The S&P (SPY) continues to track along a rising wedge that starts in 2009 and took shape last year. The pattern has now predicted five bottoms and three tops in the last year (6 tops and 11 bottoms overall). To me, it feels toppy. But who knows what shape the topping pattern will take? A double top? A clean break from new highs? A head and shoulders? We shall see. Junk bonds remain unflinching, showing unperturbed confidence in corporate balance sheets and the market at large. If we ultimately see an upside break to this pattern, I suspect it will be because inflation has broken free and all asset prices are heading skyward.
I have drawn the full picture many times. Here is a SPY chart from the last year:
Momentum stocks may be putting (temporary?) bottoms in place at supporting price areas. Many of the high-fliers that have suffered dramatic losses in the last month have similar charts. Most broke down from longer term rising wedges and put a bullish reversal “wick” on the chart yesterday. Here is a look at some of charts that look like possible reversals to me.
Small Caps (IWM) have formed a bullish falling wedge in the recent sell-off and seem poised for a possible rally after yesterday’s reversal:
Amazon (AMZN) has formed a bullish falling wedge in this sell-off. A break above resistance would seem to set the stage for a rally to 340 or higher:
Yelp (YELP) has also sold off hard after breaking down from a bearish wedge. It if takes out the downtrending resistance, it may rally:
Tesla (TSLA) put a big reversal wick on the chart yesterday, finding support at its 2013 highs:
At this point, I still suspect the market is in a topping process. But I’ve thought I was seeing topping action at this time of year EVERY year since 2010. I will try to hold my bearishness loosely. Speaking of bearishness, a couple of bearish position that seem appropriate: Coffee (JO) seems to have confirmed suspicions of a double-top with wretched action the last couple of days:
Bank of America (BAC) seems to have confirmed the breakdown from its rising wedge. There is room for a rally, but I suspect more downside in the mid-term.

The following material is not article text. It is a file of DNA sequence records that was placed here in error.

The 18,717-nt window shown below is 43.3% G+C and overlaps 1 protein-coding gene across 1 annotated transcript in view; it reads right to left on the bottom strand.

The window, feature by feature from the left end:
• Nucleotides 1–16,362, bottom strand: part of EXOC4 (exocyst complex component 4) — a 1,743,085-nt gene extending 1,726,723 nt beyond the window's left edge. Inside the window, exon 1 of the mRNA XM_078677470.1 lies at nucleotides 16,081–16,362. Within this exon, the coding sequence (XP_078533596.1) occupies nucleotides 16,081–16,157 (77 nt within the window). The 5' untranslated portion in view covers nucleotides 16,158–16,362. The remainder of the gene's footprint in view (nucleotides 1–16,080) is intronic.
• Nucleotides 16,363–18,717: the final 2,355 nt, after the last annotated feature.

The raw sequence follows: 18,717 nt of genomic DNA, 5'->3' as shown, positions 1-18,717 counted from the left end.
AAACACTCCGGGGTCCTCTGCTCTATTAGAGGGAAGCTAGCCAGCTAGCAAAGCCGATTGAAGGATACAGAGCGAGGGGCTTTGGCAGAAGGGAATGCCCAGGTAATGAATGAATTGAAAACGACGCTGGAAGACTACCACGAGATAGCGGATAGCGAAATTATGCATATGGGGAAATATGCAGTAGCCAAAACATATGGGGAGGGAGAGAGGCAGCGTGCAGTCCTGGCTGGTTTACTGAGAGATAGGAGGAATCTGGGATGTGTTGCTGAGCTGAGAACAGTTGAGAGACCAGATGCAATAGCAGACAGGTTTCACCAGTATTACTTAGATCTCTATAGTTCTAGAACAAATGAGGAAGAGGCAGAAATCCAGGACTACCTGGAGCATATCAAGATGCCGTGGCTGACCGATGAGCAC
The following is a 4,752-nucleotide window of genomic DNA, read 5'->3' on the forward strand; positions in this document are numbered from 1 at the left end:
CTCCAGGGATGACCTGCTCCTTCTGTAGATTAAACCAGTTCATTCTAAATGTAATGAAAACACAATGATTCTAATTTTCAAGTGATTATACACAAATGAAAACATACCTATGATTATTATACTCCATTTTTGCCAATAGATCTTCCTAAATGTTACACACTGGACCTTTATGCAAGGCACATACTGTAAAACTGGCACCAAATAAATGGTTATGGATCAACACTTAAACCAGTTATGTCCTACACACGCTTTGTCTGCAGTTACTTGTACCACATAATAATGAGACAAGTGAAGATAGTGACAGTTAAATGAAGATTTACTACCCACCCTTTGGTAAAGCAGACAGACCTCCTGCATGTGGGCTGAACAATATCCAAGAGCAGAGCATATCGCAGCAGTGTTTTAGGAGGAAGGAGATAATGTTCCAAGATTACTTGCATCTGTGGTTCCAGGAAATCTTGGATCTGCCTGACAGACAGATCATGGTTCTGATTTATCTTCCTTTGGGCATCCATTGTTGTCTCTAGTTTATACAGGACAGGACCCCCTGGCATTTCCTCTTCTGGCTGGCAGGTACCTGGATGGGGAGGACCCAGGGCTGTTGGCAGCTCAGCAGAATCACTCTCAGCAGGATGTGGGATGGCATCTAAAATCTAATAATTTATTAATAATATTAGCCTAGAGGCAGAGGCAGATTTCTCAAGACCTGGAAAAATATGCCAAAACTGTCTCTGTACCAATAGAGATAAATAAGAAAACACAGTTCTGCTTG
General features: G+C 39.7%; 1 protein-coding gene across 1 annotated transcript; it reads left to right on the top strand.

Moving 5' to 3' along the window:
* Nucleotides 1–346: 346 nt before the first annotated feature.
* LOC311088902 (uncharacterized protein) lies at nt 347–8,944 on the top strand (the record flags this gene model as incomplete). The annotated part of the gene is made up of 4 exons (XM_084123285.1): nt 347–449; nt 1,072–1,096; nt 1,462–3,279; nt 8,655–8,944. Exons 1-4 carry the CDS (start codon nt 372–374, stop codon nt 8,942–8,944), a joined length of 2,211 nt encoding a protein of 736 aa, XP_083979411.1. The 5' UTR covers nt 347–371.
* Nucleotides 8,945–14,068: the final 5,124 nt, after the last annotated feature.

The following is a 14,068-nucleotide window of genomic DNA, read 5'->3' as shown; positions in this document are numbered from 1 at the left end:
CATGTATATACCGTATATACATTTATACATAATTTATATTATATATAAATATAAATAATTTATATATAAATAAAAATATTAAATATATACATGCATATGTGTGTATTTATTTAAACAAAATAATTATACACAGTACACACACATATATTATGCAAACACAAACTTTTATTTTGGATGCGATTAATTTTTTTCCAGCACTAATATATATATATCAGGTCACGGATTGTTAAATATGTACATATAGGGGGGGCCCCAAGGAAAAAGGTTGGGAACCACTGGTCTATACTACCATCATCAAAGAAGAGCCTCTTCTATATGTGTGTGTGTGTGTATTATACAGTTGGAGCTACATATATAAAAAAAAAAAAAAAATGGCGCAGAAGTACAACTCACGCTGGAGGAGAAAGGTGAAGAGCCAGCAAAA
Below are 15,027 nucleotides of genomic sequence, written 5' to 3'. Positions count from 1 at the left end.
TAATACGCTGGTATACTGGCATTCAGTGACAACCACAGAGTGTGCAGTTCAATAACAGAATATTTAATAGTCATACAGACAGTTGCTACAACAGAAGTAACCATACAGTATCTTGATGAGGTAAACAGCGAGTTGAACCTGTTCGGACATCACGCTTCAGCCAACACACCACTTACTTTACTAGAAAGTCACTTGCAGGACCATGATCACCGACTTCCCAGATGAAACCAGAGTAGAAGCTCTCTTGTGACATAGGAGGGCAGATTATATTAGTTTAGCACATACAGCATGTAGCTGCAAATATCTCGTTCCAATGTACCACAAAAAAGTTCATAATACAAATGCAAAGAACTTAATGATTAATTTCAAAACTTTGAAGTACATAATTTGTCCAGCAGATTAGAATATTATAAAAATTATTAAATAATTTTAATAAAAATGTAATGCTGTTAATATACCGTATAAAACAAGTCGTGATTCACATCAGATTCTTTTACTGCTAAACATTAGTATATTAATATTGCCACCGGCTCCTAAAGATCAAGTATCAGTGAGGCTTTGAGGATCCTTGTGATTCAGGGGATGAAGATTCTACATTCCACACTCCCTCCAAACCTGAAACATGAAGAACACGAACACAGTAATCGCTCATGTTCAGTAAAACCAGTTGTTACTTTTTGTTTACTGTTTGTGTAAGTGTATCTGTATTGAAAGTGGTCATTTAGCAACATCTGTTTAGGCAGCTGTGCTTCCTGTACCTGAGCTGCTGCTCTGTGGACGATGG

Some very interesting action in commodities and emerging markets of late. The growth components of the story continue to look very vulnerable.
The broad emerging markets ETF (EEM) has hit downtrending resistance and appears to be turning lower.
Brazil (EWZ) is behaving in-line with that analysis, and appears poised to drop. It posted a large bearish wick last week and followed up with downside follow-through so far this week.
Last month, copper (JJC) broke support that dates back to 2009. It rallied back to that trend line and is dropping again today (Tuesday). A new low would be meaningful.
Coffee (JO) made some serious money for those who held it in the first quarter, rallying over 100% from its lows late last year. It may now be putting a double-top in place.
One of the more interesting plays to me is gold miners (GDX) and (GDXJ). I have been long GDXJ for a little while now and am still holding. What once looked like a possible breakout from a bullish falling wedge has morphed into a possible inverse head-and-shoulders. Today’s action (4/15) brings GDXJ down to a point of multiple support lines that would seem like a good line in the sand. If a large gap up (3%) should occur tomorrow, I would take that as a very bullish sign as today’s pricing could be viewed as an isolated doji star. Even without that development, this appears to be an important inflection point for GDXJ.
Key support is being tested across major U.S. indexes.
The S&P is flirting once again with a supporting trend line from the 2009 lows. The line has been briefly broken at times, so I would want to see a solid break over multiple weeks before being fully convinced that the uptrend is broken.
Small caps have significantly underperformed the broader market of late. It broke under a smaller rising wedge last month, and is now hitting a support line that dates back to the 2009 lows.
Perhaps the most interesting evidence of market support is the resilience that junk bonds (JNK) continue to evidence.
There are plenty of broken charts to be found. High flyers like FB, YELP, LNKD, and company are in the throes of fairly developed breakdowns. A couple of the securities that I have been tracking here ought be updated. Bank of America appears to have very clearly broken down from a multi-year rising wedge.
I have also been tracking copper, which broke multi-year support after grinding lower in a descending triangle single since early 2011. It has back to 37 – the old support and, theoretically, new resistance. A breakdown from here would seem to confirm the break and set the stage for new multi-year lows.